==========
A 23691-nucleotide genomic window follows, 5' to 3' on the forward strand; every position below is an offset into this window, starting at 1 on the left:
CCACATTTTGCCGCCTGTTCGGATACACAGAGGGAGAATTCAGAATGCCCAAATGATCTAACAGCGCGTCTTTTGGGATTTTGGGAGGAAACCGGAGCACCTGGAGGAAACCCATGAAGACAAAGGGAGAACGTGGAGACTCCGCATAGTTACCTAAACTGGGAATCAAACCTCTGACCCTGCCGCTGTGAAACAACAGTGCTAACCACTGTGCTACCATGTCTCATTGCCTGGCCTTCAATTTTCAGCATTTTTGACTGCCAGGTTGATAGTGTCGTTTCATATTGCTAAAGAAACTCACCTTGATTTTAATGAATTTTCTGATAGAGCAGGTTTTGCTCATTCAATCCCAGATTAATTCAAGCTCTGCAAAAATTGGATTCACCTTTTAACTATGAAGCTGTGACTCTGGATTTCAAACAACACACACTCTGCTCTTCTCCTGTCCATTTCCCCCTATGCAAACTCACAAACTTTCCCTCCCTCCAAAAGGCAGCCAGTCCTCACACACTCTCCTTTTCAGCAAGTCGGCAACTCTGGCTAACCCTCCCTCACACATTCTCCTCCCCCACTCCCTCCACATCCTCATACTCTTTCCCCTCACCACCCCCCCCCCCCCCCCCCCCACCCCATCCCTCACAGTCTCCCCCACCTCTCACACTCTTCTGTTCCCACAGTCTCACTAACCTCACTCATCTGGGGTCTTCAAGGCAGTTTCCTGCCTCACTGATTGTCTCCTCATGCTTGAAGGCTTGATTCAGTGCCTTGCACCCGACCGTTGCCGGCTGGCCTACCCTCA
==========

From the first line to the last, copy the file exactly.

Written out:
A 23691-nucleotide genomic window follows, 5' to 3' on the forward strand; every position below is an offset into this window, starting at 1 on the left:
CCACATTTTGCCGCCTGTTCGGATACACAGAGGGAGAATTCAGAATGCCCAAATGATCTAACAGCGCGTCTTTTGGGATTTTGGGAGGAAACCGGAGCACCTGGAGGAAACCCATGAAGACAAAGGGAGAACGTGGAGACTCCGCATAGTTACCTAAACTGGGAATCAAACCTCTGACCCTGCCGCTGTGAAACAACAGTGCTAACCACTGTGCTACCATGTCTCATTGCCTGGCCTTCAATTTTCAGCATTTTTGACTGCCAGGTTGATAGTGTCGTTTCATATTGCTAAAGAAACTCACCTTGATTTTAATGAATTTTCTGATAGAGCAGGTTTTGCTCATTCAATCCCAGATTAATTCAAGCTCTGCAAAAATTGGATTCACCTTTTAACTATGAAGCTGTGACTCTGGATTTCAAACAACACACACTCTGCTCTTCTCCTGTCCATTTCCCCCTATGCAAACTCACAAACTTTCCCTCCCTCCAAAAGGCAGCCAGTCCTCACACACTCTCCTTTTCAGCAAGTCGGCAACTCTGGCTAACCCTCCCTCACACATTCTCCTCCCCCACTCCCTCCACATCCTCATACTCTTTCCCCTCACCACCCCCCCCCCCCCCCCCCCCACCCCATCCCTCACAGTCTCCCCCACCTCTCACACTCTTCTGTTCCCACAGTCTCACTAACCTCACTCATCTGGGGTCTTCAAGGCAGTTTCCTGCCTCACTGATTGTCTCCTCATGCTTGAAGGCTTGATTCAGTGCCTTGCACCCGACCGTTGCCGGCTGGCCTACCCTCA